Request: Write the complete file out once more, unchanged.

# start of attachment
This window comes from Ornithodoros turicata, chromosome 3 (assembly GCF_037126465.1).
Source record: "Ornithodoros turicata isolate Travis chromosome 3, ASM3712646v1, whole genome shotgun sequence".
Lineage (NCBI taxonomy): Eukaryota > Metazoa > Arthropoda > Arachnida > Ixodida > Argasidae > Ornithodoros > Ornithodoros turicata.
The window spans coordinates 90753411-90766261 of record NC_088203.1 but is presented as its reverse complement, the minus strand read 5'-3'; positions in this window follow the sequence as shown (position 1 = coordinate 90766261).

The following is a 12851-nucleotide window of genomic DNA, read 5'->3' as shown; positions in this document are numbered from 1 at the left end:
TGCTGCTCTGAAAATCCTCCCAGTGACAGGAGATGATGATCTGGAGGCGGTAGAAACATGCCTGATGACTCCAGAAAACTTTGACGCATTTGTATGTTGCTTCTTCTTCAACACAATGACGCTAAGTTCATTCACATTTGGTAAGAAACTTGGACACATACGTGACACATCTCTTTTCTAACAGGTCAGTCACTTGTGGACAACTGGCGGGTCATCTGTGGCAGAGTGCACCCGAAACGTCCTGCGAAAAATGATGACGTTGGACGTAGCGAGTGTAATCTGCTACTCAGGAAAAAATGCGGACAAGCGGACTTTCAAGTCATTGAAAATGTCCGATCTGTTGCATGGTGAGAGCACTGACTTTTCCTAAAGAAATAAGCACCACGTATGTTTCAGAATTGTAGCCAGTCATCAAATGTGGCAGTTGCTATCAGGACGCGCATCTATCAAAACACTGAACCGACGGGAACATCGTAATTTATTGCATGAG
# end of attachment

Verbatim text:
This window comes from Ornithodoros turicata, chromosome 3 (assembly GCF_037126465.1).
Source record: "Ornithodoros turicata isolate Travis chromosome 3, ASM3712646v1, whole genome shotgun sequence".
Lineage (NCBI taxonomy): Eukaryota > Metazoa > Arthropoda > Arachnida > Ixodida > Argasidae > Ornithodoros > Ornithodoros turicata.
The window spans coordinates 90753411-90766261 of record NC_088203.1 but is presented as its reverse complement, the minus strand read 5'-3'; positions in this window follow the sequence as shown (position 1 = coordinate 90766261).

The following is a 12851-nucleotide window of genomic DNA, read 5'->3' as shown; positions in this document are numbered from 1 at the left end:
TGCTGCTCTGAAAATCCTCCCAGTGACAGGAGATGATGATCTGGAGGCGGTAGAAACATGCCTGATGACTCCAGAAAACTTTGACGCATTTGTATGTTGCTTCTTCTTCAACACAATGACGCTAAGTTCATTCACATTTGGTAAGAAACTTGGACACATACGTGACACATCTCTTTTCTAACAGGTCAGTCACTTGTGGACAACTGGCGGGTCATCTGTGGCAGAGTGCACCCGAAACGTCCTGCGAAAAATGATGACGTTGGACGTAGCGAGTGTAATCTGCTACTCAGGAAAAAATGCGGACAAGCGGACTTTCAAGTCATTGAAAATGTCCGATCTGTTGCATGGTGAGAGCACTGACTTTTCCTAAAGAAATAAGCACCACGTATGTTTCAGAATTGTAGCCAGTCATCAAATGTGGCAGTTGCTATCAGGACGCGCATCTATCAAAACACTGAACCGACGGGAACATCGTAATTTATTGCATGAG